The Constitutional Right to Keep and Bear Nunchucks?

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Last month, Brian Doherty wrote about the Second Circuit's ruling in Maloney v. Cuomo, which held that the 2nd Amendment right to keep and bear arms does not apply against the states. Eugene Volokh speculates today on whether the Supreme Court is likely to hear Jim Maloney's appeal, given that he's charged with violating New York's ban on nunchakus, or "nunchucks":

Kirkland & Ellis (which is doing this case pro bono) is a top-notch law firm, with a top-notch Supreme Court practice. My guess is that the Supreme Court would prefer to consider the incorporation question in a case that involves more common facts, and that doesn't raise the additional legal question of whether nunchakus qualify as "arms" for Second Amendment purposes. But it's hard to tell for sure: It's possible for the Justices to use the case to decide the purely legal question of whether the Fourteenth Amendment incorporates the Second Amendment and thus constrains the states to respect an individual right to keep and bear arms. The Justices must be aware that the question is out there in lots of cases.

Whole thing here. My case for why state governments should respect the 2nd Amendment here. Brian Doherty's definitive Gun Control on Trial here.

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  1. To state the obvious, if states are free to disregard the 2nd Amendment then they, by extension, should be free to disregard the 4th amendment (or the first) or any other amendment.

  2. My CCDW permit covers nunchakus.

    I guess I could openly carry them too, but not sure.

  3. Totally NOT radical, dude!

  4. Actually, according to the text, the only amendment which doesn’t apply to the states is the first amendment. “Congress shall make no law…”

  5. There is zero way they could argue that incorporation doesn’t apply to the 2nd Amendment.

  6. There is zero way they could argue that incorporation doesn’t apply to the 2nd Amendment.

    You are absolutely wrong on that point. For instance they could argue it by sticking their fingers in their ears and going la, la, la, la, la, la, la, doesn’t apply, la, la, la, la, doesn’t apply la, la, la, la,

  7. How the fuck did nunchucks get banned in the first place? Was there a moral panic about ninjas during 80’s?

  8. Not to give them any ideas, but aren’t baseball bats and chainsaws along with most things you probably have in your garage at least as dangerous as two sticks chained together?

    And to cover my ass from the coming “You don’t know how deadly a nanchaku master is!” comment, I’d like to say that YOU don’t know how deadly a chainsaw-throwing master is! (Think “American Psycho”)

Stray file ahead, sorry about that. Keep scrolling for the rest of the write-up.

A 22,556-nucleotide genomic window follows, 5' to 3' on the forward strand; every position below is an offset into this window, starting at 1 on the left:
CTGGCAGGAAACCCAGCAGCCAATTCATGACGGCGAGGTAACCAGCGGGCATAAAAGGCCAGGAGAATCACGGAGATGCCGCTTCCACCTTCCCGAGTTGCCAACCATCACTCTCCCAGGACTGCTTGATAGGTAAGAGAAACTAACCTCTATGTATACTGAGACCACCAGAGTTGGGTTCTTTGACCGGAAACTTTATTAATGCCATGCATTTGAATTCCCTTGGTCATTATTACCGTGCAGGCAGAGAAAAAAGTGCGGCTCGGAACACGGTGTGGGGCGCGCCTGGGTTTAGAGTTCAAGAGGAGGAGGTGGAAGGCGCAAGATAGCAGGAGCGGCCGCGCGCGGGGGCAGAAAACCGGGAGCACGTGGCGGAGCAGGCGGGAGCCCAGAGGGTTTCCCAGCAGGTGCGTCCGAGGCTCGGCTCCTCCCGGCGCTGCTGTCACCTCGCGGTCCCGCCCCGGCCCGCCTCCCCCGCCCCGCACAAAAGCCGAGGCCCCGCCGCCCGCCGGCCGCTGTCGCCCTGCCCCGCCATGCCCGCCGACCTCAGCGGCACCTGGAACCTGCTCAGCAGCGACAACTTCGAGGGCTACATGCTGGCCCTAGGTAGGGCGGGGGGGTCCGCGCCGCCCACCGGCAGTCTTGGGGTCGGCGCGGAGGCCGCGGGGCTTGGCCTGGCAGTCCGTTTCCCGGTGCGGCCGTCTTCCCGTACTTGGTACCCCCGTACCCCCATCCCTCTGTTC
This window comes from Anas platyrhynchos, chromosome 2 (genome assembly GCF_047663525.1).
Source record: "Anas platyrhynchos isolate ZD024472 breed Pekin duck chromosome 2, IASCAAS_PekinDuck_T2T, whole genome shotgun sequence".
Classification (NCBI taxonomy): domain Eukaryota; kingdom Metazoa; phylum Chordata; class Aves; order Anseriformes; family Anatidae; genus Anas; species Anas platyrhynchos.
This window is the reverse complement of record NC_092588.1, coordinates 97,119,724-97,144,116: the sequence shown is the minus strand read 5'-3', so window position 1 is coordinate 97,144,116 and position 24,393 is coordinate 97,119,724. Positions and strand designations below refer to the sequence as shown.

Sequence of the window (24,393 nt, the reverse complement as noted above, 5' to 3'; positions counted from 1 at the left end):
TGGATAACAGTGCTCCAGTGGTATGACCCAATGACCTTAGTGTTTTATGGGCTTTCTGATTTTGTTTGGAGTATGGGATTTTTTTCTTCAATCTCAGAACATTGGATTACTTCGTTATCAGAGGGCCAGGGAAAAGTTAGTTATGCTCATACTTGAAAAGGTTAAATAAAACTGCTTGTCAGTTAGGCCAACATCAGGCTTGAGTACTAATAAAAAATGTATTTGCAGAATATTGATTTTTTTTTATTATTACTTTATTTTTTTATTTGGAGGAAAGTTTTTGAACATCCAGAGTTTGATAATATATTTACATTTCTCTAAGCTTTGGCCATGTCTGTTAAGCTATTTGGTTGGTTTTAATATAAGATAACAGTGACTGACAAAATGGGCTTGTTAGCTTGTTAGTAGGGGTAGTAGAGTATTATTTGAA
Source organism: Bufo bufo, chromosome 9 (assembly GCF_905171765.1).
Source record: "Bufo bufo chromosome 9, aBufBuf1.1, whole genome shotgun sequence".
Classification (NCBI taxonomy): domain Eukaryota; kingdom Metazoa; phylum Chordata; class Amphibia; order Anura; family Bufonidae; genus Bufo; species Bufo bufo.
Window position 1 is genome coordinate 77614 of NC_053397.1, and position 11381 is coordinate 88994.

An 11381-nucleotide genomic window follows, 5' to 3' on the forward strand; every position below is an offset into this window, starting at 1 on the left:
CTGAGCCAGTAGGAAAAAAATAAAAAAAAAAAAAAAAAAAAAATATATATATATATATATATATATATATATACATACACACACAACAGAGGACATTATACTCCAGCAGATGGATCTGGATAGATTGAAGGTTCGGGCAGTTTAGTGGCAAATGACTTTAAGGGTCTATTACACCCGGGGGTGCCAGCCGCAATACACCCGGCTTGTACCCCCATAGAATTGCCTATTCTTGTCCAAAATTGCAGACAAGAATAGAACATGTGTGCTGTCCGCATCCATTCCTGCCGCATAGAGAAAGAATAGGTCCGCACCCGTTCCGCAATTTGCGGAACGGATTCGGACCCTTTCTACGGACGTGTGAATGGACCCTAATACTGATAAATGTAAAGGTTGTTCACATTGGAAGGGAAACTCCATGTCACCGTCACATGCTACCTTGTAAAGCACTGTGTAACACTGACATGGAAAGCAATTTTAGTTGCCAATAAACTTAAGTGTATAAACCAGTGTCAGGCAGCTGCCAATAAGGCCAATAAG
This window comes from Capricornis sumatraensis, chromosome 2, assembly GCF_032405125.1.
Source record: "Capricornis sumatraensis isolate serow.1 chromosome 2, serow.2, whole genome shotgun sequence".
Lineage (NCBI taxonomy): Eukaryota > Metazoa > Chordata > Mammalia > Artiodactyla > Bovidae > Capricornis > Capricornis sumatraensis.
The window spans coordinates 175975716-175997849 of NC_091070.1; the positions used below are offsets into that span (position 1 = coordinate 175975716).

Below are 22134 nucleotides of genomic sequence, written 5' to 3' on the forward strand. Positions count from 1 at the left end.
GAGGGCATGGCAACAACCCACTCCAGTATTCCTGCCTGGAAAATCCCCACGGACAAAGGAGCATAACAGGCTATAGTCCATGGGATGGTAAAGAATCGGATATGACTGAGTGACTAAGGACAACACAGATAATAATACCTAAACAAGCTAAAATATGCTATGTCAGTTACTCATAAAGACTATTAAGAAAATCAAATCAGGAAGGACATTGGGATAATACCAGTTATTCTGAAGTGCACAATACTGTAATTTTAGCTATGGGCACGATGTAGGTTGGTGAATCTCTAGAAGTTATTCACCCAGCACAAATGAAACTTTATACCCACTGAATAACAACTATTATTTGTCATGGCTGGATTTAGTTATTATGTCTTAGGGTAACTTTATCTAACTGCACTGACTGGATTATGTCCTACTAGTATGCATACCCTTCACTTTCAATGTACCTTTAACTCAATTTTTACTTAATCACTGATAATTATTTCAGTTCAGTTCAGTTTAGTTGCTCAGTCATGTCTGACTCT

The precedent this sets is ridiculous. They can just make shit illegal for the hell of it.

  9. Maybe the SCOTUS should just issue a list of rights we have left. It would be easier than trying to guess.

  10. I bet he gets all kinds of girls. Because girls like a guy with skills.

    Like nunchuck skills, or computer hacking skills.

  11. Since Justice Scalia ELL-YOU-VEE-ESS Bruce Lee, I think nunchucks are a go.*

    *When he enters the Court, they hit a gong and the clerk says “Enter … the Dragon!” Get the picture?

  12. List of Rights You Have Left

  13. How the fuck did nunchucks get banned in the first place? Was there a moral panic about ninjas during 80’s?

    We had nunchucks, shuriken, butterfly knives, ultra-realistic cap guns, M-80s, etc. in the 80s. The banning started in earnest in the 90’s when the boomers really started dominating public policy.

  14. The Court has always been vague about the reach of the incorporation doctrine, undoubtedly to give itself more leeway in the future. Of course, the Court made up the entire doctrine out of thin air around 1890, so I suppose it can mean anything the Court wants it to mean.

    As to the textualist argument about the reach of the Bill of Rights, that’s a very interesting approach that Paul has, but it unfortunately goes against 200 years of Supreme Court jurisprudence, as well as the overall structure/purpose of the Constitution as envisioned by the Framers.

  15. Why does Reason not sell “The Right to Bear Nunchucks” T shirts?

  16. When Nunchucks are outlawed, only outlaws will chuck nuns.

  17. The bearing of nunchuks should not only be legal, it should be mandatory.

  18. Nunchucks should appeal to gun control lobbyists: they have no margin for error. If you do not know how to use them properly, you WILL injure yourself.

  19. Fuck let’s just go all out and ban practicing of all Martial Arts too. It worked for the Japanese on Okinawa. They never were able to develop any sophisticated means of self defense.

    Oh wait…

  20. WHAT? THEY’RE BANNING NUNFUCKS? THE URKOBOLD IS MOST DISPLEASED.

  21. Urkobold has just substantially raised my opinion of nuns.

    -jcr

  22. The delicious irony is that nunchucks were invented because of sword control laws.

  23. Probably a bad case to test the incorporation issue.

    I believe the guy did his appeal to the Second Circuit pro se, and didn’t raise the issue below.